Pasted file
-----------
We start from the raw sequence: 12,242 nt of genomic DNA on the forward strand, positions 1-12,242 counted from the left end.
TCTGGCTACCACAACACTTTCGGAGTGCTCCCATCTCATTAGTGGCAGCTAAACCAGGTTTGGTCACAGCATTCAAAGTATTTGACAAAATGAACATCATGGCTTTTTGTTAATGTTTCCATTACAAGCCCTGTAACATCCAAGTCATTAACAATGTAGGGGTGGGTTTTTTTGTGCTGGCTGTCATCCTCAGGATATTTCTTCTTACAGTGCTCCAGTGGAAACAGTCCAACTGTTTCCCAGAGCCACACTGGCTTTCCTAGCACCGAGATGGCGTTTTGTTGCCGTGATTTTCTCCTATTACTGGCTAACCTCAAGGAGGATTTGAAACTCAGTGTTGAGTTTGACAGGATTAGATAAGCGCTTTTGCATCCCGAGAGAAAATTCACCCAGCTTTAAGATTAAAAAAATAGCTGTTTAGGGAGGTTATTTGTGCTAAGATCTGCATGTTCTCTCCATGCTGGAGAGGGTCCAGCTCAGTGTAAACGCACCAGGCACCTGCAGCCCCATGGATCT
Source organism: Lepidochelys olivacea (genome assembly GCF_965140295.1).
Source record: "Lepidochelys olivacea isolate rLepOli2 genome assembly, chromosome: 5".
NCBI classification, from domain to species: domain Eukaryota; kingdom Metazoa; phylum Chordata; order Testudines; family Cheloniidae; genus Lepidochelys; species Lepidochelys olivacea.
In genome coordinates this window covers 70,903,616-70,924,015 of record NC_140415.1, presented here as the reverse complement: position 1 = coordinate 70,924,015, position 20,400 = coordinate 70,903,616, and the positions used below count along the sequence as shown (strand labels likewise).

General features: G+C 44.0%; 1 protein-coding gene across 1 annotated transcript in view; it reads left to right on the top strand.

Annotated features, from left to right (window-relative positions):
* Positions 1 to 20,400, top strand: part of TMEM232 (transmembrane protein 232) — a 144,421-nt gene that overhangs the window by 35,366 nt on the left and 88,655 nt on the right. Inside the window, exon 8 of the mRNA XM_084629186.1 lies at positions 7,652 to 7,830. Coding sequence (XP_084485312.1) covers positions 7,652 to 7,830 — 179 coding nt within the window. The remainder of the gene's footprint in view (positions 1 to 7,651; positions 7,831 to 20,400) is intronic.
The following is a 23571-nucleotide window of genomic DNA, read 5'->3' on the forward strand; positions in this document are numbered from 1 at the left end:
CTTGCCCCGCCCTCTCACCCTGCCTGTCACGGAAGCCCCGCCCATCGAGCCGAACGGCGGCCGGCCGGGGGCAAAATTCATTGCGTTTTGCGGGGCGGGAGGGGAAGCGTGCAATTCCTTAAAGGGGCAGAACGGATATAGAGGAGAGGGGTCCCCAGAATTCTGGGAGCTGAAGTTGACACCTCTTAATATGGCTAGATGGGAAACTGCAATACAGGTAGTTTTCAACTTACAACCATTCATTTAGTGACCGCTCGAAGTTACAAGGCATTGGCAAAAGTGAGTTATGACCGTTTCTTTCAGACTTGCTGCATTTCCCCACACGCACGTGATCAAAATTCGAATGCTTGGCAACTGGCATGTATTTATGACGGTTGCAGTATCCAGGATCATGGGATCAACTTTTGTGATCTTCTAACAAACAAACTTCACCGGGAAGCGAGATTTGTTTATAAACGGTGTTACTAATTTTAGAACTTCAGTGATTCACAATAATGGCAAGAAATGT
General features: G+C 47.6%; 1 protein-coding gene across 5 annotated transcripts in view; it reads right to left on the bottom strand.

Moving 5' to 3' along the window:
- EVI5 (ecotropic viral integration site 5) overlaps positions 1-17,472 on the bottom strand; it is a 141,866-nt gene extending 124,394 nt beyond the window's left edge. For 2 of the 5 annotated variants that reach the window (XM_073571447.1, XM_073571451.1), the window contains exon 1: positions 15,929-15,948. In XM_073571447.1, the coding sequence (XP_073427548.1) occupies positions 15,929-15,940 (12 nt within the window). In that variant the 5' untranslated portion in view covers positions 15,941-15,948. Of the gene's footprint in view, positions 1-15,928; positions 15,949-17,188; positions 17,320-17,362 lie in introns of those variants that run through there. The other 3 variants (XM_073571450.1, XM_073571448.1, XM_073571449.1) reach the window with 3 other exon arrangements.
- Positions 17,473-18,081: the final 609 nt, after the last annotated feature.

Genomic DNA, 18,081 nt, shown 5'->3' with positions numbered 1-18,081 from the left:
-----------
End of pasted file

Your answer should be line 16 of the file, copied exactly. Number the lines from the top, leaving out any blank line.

Genomic DNA, 18,081 nt, shown 5'->3' with positions numbered 1-18,081 from the left: